Posted on 16 October 2012
Camera traps have captured the first-ever live pictorial evidence of Pallas’ Cat in the northern-central part of the Wangchuck Centennial Park (WCP) in Bumthang.
The Cat was found in a place called Boera on January 17, 2012 and then again on April 1, 2012. Two more pictures were captured from Marganphu area on February 19 and April 18, 2012.
The cameras were placed from late November 2011 to early June 2012 as a part of the Department of Forests and Park Services’ and WWF’s survey of Snow Leopard abundance in the park.
According to WWF-US Conservation Scientist Rinjan Shrestha, who has been closely working with WCP on the Snow Leopard survey, this could probably be the first report on the occurrence of Pallas' Cat in the Eastern Himalayas.
In 2004, Tashi Wangchuk, the then head of the Bhutan Museum of Natural History, Ministry of Agriculture, briefly mentioned Pallas Cat in the book Mammals of Bhutan. The book indicated possibilities of the Cat being found in Bhutan between altitudinal ranges of 2,800m to 4,000m in Jigmi Dorji National Park. However, its presence in Bhutan has not been document until now.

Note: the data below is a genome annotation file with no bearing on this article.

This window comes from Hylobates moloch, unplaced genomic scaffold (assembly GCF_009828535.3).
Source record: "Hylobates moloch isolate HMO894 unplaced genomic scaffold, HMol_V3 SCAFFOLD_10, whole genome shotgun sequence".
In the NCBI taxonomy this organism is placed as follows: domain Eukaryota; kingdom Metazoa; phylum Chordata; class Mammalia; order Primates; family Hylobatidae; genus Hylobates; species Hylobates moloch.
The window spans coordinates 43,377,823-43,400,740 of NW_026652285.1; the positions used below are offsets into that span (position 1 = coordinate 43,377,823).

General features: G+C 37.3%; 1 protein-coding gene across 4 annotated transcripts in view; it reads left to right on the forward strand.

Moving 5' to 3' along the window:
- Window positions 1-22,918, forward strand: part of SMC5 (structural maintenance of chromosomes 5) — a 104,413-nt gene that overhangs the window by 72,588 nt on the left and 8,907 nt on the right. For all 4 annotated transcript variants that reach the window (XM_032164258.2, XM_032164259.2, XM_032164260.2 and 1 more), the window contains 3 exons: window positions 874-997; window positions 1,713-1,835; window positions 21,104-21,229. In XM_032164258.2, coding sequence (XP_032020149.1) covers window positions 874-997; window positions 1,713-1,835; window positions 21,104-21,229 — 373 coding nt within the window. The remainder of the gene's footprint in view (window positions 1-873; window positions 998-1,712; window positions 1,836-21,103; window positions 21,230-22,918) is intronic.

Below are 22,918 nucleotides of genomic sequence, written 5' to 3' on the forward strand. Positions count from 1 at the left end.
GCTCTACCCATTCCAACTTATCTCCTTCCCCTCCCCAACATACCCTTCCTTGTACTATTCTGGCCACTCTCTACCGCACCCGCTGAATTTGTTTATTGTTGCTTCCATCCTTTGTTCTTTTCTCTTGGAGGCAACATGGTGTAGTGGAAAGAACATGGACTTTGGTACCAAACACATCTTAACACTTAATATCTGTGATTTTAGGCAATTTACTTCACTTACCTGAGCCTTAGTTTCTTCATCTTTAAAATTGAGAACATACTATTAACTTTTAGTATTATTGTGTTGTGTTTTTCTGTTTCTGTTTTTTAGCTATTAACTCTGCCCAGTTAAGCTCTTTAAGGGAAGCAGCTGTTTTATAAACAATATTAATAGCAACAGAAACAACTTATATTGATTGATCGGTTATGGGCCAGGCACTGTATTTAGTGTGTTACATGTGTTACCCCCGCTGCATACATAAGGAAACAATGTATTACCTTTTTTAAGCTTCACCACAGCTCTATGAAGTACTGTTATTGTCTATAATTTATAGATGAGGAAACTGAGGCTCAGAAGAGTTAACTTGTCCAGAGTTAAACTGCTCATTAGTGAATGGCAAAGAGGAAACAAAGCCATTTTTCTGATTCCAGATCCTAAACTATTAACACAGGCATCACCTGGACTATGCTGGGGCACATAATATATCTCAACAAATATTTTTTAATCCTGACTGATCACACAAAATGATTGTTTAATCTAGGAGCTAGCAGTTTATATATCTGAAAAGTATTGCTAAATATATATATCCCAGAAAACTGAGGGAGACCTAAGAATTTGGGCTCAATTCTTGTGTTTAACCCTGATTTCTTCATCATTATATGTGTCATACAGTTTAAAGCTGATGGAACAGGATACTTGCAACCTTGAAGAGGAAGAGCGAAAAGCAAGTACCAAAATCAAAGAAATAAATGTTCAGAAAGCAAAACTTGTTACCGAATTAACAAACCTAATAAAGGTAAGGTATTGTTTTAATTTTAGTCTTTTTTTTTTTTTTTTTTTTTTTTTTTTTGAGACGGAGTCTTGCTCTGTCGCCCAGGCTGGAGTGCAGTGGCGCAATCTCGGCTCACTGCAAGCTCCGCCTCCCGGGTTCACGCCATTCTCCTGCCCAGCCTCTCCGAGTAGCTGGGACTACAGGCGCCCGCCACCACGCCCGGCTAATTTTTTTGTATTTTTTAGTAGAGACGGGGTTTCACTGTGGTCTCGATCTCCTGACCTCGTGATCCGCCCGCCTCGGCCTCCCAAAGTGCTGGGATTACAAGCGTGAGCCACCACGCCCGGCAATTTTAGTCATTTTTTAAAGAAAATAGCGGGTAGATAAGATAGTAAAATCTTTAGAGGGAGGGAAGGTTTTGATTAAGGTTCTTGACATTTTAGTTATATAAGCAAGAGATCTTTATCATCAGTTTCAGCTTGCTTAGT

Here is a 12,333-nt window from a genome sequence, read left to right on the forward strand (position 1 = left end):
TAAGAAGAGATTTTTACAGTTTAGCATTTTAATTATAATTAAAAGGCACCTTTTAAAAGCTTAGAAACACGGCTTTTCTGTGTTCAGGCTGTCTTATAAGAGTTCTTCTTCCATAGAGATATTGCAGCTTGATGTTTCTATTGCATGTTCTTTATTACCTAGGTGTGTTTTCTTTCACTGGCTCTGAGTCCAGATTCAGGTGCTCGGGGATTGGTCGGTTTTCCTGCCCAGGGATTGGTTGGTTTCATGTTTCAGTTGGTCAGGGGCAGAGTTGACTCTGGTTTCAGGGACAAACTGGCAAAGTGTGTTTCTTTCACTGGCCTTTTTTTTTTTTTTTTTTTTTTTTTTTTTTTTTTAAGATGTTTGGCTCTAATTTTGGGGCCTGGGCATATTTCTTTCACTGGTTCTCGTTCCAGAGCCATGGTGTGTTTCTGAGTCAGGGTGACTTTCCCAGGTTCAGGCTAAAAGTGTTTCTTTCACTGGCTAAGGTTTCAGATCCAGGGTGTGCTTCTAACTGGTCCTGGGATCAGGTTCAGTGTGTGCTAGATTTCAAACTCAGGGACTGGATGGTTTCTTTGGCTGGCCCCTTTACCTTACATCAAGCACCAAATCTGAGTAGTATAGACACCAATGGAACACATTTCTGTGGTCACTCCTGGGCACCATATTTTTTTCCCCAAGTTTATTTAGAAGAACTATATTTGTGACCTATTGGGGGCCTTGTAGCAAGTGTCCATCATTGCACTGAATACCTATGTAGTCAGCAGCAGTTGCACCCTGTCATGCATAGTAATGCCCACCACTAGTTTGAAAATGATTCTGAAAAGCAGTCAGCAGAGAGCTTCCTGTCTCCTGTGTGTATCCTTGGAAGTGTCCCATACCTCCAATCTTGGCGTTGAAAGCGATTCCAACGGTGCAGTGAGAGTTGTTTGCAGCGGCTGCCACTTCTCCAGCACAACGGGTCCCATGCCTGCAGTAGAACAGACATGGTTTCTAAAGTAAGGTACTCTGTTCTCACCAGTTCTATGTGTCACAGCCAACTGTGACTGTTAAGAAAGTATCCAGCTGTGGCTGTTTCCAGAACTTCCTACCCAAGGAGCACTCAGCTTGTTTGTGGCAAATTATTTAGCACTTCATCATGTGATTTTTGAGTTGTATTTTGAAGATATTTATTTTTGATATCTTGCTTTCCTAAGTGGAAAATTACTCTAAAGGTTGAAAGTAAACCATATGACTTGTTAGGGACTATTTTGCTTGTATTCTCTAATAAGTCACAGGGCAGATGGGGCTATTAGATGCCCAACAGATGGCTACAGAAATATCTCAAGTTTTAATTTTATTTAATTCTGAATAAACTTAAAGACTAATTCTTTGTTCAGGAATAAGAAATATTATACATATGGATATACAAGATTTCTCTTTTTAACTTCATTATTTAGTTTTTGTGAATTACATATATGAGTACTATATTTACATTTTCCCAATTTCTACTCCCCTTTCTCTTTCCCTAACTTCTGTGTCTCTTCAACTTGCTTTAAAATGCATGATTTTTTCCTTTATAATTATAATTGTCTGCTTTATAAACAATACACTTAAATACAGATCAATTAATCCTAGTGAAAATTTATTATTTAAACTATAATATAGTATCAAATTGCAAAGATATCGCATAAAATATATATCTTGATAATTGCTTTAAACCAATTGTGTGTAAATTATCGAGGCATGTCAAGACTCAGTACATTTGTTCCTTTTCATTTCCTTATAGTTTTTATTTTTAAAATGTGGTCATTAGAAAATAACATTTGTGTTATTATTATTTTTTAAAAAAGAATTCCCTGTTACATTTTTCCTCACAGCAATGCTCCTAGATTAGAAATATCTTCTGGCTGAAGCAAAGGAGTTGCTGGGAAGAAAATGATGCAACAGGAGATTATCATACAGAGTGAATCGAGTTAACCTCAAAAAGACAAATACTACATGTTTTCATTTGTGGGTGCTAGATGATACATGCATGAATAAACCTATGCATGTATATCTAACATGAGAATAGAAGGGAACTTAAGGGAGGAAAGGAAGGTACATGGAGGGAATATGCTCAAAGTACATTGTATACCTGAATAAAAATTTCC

The habitats of the Cat, at both sites, are characterized by rolling hills dominated by glacial out-wash and Alpine Steppe vegetation. The Pallas’ Cats were spotted on same locations where other predators such as Snow Leopard, Tibetan wolf and Red fox were found.
Both sites are used as seasonal grazing grounds for yaks from late-spring to mid-autumn (April to November). Of late, the area is visited by cordyceps collectors, especially in April, May and June.
Pallas’ Cats possess behavioural traits that help it survive even in the cold deserts of Central Asia. They are also regarded as a primitive cat that has not changed for 12 million years of feline history of evolution.
The International Union for Conservation of Nature (IUCN) has enlisted Red Pallas’ Cat as “Near Threatened” because globally, the population of Pallas’ Cats has been declining and they are disappearing from most of their former ranges around the Caspian Sea and Pakistan’s Baluchistan province. The Cat’s survival is threatened by hunters for its fur and fat and organs for medicinal value.